As your Engine team, we’re bringing together the best talent with the goal of making Unity 2018 the best choice for all creators. We’ve hired engineers and artists from renowned studios such as Insomniac, Bungie, and Naughty Dog, and they are building the foundation alongside a team of more than 800 engineers who are making their breakthroughs available to all developers around the world. Working alongside you, our community, as a platform team. We want to help improve your quality of life, and we’re always thinking about your pain points. Moving into 2018, Joachim discussed that we are pushing “performance by default.”
“Performance by default” means that we’ve been working on a new high-performance multithreaded system that will make it possible for games to fully utilize the multicore processors available today without a headache. This is all possible thanks to the new C# Job System, a new way to write performant code by default utilizing our Entity Component System. This is coupled with a new math-aware, backend compiler technology named Burst. Burst takes the C# jobs and produces highly optimized code for any platform you’re building to.
Today, we’re making the Entity Component System available as a Preview. Check it out and let us know what you think on the Entity Component System and C# Job system forum!
We provide access to the greatest number of build targets, and we’re always adding support for the most desired and relevant platforms. When important new devices enter the market we want to ensure we have day-one support for you. Here is what we announced.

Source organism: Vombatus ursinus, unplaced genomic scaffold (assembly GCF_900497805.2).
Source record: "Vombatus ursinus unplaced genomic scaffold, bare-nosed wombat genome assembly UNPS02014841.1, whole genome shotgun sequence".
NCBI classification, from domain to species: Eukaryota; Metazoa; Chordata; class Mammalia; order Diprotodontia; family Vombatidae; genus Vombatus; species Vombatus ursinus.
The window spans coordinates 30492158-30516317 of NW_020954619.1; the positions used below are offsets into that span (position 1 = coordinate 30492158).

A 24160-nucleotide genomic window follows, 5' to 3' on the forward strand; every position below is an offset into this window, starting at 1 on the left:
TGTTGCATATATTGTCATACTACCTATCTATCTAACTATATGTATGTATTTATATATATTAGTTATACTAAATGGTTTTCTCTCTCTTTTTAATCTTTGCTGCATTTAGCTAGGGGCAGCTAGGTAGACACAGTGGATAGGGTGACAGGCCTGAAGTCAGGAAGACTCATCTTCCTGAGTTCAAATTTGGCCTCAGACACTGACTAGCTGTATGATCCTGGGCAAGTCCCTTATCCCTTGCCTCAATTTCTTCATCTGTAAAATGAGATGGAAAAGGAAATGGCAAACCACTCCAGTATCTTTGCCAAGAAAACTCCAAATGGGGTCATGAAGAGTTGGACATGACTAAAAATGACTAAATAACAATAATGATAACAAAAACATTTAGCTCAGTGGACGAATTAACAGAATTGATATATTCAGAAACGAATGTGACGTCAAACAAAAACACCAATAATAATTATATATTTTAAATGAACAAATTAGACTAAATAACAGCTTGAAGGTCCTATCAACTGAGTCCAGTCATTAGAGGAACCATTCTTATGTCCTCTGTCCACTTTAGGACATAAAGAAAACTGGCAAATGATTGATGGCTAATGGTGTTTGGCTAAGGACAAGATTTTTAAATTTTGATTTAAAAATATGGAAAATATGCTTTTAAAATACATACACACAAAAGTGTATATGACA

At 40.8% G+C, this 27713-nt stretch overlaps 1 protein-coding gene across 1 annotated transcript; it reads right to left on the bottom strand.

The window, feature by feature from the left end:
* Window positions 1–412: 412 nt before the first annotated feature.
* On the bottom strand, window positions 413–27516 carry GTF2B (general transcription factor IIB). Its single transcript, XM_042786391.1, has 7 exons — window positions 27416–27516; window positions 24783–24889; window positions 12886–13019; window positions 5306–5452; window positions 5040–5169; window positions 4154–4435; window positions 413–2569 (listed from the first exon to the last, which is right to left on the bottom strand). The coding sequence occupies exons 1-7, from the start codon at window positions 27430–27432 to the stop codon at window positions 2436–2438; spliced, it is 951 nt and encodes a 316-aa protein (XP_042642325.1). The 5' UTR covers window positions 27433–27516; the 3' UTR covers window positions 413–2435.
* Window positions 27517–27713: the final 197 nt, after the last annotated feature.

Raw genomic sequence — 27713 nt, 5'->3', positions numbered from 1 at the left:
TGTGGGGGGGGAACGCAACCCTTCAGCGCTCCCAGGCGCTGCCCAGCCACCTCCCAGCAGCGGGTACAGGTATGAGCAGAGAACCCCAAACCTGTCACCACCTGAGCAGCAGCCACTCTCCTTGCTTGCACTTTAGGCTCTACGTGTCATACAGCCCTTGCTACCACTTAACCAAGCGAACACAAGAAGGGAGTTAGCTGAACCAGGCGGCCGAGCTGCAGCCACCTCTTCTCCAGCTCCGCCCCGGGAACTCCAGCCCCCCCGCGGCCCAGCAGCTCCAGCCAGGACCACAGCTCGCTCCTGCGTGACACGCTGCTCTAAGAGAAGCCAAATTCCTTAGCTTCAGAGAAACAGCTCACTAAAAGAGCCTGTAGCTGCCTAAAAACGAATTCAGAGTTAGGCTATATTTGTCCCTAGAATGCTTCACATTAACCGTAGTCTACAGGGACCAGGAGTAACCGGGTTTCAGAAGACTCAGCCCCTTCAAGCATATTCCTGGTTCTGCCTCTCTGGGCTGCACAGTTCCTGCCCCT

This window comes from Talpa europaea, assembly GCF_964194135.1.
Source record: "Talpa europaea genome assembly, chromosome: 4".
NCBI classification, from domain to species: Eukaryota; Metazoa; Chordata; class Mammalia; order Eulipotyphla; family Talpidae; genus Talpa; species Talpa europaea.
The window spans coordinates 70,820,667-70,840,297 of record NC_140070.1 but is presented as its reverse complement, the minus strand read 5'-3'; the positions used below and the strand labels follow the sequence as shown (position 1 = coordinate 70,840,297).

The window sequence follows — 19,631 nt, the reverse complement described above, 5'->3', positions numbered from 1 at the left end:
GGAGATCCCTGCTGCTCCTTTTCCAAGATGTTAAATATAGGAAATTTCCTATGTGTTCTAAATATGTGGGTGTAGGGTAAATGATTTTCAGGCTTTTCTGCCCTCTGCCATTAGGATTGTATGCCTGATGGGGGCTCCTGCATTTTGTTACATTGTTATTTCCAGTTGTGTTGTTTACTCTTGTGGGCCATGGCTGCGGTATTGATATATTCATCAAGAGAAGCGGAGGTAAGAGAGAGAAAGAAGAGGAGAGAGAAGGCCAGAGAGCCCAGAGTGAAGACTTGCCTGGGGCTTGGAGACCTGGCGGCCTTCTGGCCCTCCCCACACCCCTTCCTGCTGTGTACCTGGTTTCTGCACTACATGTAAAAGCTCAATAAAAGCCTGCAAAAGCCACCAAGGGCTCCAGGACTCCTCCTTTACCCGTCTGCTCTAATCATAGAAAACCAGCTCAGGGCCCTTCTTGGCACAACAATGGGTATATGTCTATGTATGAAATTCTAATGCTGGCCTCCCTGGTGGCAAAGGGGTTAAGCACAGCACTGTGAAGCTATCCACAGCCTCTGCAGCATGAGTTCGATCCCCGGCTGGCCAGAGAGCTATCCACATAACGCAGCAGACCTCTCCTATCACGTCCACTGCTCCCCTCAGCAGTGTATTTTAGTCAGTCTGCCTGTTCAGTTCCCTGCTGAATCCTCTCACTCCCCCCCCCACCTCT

For all you pioneers looking to explore development in spatial computing, we have partnered with Magic Leap to integrate their platform with Unity. We’re thrilled that today the Technical Preview build for Magic Leap is available, and that our creators can grab the Lumin SDK at the Magic Leap Creator Portal.
Unity developers now have the ability to build directly for the Oculus Go using the same workflow you are used to with Gear VR. If you haven’t already, get your Oculus Go content ready for launch later this spring.
Unity developers can start building for Google’s Daydream Standalone directly from Unity with the newly added 6 degrees of freedom (6DoF) support for the Daydream platform, letting you easily add 6DoF support to your existing Daydream apps or build brand-new ones for this exciting new device.
Mobile games can take a long time to download and the longer it takes, the more players will walk away without ever playing. Google Play Instant engages players immediately, delivering content on the spot so they can try it first before installing. Unity is working closely with Google to ensure our developers can get the most out of Google Play Instant. This is one of several ways we are working with Google to help our developers convert more players.